The Scorpion Rules
2015 • 384 pages • Margaret K. McElderry Books
If you’ve been a reader for long, you may know that I have a soft spot for young royal women with steel in their eyes and the world on their shoulders. This stems from being reared on The Legend of Zelda: Ocarina of Time, wherein that incarnation of the eponymous princess sacrifices seven years of her life and, perhaps, the player protagonist to save her kingdom. It’s a soft spot that goes often unsatisfied, because grim-eyed shield maidens have strangely not become a popular archetype in fantasy. But when it’s satisfied, it’s often satisfied well, as in the case of both Kristin Cashore’s Bitterblue and Erin Bow’s The Scorpion Rules.
by Holly Black
2013 • 256 pages • Margaret K. McElderry Books
After adoring her The Coldest Girl in Coldtown, Ana’s amazing review of Holly Black’s Doll Bones made the next logical step for exploring Black’s back catalog obvious. I always had books at the bookstore that I would shelve and whisper “soon” to (oh, like you don’t talk to yourself in public), and Doll Bones was one.
I am kind of tempted to point you to Ana’s review and hand you off, because she, as ever, gets to the marrow of the matter. Doll Bones is the story of three friends who have played, essentially, a homemade version of Dungeons and Dragons since they were little—Alice, Zach, and their game master, Poppy. Now in middle school, Zach is starting to feel self-conscious about his best friends being girls and playing pretend so much. When his dad throws out his figurines, he, although enraged, takes it as the easy way out of the game. But Poppy is not to be deterred, and she demands that all three go on a quest to bury the creepy, antique doll that represents the Queen in their game world because it’s supposedly haunting her. As Ana beautifully writes, it’s about growing up into a strict gender binary being enforced by the various adults around them and how all three negotiate that. While Zach, a basketball player, and Alice, a theater kid, have access to prefabricated narratives that supposedly mesh with their interests, Poppy, who describes herself as the actually weird one, doesn’t.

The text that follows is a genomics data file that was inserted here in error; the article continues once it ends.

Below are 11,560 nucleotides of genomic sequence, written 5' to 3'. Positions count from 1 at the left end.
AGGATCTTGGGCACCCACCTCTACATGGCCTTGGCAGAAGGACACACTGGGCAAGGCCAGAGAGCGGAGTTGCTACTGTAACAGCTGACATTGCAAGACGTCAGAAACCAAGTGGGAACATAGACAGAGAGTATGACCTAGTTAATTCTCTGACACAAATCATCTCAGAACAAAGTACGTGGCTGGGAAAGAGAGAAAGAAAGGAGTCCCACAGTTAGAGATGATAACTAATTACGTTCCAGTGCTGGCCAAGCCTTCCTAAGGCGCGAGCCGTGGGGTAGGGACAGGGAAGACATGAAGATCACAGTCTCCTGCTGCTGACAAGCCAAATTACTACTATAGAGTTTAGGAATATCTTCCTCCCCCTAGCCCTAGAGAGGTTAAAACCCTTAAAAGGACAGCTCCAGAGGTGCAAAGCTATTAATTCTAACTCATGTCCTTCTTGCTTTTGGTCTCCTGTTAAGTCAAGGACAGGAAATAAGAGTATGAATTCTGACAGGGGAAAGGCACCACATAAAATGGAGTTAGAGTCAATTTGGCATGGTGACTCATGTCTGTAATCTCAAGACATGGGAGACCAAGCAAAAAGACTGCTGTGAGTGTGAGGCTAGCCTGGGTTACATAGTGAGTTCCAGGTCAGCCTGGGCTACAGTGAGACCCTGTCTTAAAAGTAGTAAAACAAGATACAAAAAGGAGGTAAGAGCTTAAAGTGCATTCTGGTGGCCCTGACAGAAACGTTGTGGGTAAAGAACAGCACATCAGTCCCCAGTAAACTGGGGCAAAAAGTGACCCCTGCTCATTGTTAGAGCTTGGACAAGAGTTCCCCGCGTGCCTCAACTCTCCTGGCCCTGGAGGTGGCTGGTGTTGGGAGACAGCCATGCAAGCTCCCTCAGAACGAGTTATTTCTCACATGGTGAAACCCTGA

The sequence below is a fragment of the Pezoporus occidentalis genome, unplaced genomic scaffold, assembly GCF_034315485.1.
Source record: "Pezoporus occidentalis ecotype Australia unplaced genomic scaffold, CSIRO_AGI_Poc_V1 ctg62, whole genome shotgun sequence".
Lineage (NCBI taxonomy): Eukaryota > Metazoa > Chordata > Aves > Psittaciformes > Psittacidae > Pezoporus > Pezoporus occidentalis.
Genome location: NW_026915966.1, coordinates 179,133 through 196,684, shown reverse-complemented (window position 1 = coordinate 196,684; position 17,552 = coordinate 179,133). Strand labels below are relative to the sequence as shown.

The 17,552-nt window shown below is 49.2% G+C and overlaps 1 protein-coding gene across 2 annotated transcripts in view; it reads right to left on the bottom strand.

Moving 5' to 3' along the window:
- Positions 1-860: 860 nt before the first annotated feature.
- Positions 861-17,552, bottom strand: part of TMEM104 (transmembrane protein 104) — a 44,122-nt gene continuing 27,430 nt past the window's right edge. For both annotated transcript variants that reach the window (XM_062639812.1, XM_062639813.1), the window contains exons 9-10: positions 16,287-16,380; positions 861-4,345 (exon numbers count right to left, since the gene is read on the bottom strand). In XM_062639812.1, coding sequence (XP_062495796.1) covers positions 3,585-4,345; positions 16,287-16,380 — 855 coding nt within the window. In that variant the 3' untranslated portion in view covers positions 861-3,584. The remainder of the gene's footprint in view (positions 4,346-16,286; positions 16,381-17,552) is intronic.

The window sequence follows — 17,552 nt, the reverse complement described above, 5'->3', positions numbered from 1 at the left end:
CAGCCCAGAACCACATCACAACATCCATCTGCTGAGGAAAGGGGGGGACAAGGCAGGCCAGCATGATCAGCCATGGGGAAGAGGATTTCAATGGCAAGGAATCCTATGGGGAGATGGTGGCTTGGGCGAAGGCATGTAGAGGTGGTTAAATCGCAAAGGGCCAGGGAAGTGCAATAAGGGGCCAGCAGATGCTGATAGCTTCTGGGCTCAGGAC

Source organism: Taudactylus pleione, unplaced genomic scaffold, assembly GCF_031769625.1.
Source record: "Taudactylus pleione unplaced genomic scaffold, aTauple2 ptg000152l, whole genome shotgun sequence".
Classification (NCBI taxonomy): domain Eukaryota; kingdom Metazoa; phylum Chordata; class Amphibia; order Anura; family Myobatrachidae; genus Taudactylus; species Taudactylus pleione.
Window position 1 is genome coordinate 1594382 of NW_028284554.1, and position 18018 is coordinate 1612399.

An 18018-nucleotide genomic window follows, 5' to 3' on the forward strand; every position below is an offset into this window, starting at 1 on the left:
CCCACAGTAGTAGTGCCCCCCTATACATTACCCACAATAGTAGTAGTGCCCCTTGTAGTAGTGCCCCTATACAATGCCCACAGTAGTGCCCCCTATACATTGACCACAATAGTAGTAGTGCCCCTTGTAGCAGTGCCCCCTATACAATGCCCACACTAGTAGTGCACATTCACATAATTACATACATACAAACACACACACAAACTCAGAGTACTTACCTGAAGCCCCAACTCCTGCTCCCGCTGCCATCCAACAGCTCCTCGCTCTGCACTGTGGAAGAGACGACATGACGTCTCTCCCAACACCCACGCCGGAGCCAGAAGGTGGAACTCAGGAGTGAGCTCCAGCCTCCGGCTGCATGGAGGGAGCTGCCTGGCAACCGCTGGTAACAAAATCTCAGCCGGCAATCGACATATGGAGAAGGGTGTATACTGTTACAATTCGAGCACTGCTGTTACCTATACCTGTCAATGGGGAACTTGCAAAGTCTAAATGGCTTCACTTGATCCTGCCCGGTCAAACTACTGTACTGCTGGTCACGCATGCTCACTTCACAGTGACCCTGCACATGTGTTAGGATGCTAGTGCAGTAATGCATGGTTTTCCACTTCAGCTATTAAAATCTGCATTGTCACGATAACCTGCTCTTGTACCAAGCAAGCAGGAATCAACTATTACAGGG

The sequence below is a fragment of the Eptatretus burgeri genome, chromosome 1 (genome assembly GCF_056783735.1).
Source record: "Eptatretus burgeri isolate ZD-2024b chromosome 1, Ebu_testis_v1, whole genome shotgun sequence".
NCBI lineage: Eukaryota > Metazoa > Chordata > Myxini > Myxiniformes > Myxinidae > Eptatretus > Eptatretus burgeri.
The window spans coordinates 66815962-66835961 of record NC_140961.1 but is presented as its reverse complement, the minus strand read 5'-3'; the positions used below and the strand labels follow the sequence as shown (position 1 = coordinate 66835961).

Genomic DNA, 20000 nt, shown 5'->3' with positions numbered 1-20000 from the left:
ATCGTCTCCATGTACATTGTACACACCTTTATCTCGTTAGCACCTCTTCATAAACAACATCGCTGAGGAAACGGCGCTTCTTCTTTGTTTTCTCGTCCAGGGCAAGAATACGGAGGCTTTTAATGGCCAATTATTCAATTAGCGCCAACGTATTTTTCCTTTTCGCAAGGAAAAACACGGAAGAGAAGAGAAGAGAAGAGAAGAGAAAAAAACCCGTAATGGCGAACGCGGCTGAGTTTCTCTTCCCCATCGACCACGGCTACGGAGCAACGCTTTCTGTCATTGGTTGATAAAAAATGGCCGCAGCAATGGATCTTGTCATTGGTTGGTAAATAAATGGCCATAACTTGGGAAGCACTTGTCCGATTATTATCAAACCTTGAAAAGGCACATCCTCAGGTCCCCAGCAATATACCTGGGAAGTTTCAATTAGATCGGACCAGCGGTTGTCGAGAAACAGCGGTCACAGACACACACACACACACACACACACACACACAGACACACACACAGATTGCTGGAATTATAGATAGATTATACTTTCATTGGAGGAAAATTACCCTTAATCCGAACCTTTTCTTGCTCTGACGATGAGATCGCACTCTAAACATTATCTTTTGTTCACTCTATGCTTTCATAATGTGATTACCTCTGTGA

So instead of retreading the ground that Ana covered first (and better), I wanted to focus on Poppy. Continue reading
Vessel by Sarah Beth Durst
I’d never heard of Sarah Beth Durst before Michael Ann Dobbs reviewed her latest novel, Vessel, for io9. While I do end up reading a lot of young adult fiction, I don’t especially pay attention to that market, electing instead to float around speculative fiction spaces and fellow omnivorous book bloggers online, so something like Drink Slay Love was way off my radar. But Dobbs’ review made me immediately add it to the spreadsheet—not so much because of glowing praise, but because of that premise. Somewhere in time, child Clare is throwing a tantrum and claiming that Durst stole her idea (from an awful fantasy manuscript squirreled away on a long-dead computer? Shut up, child Clare). I, as an adult and actual person, merely appreciate what Durst did with a concept I’ve always found intriguing.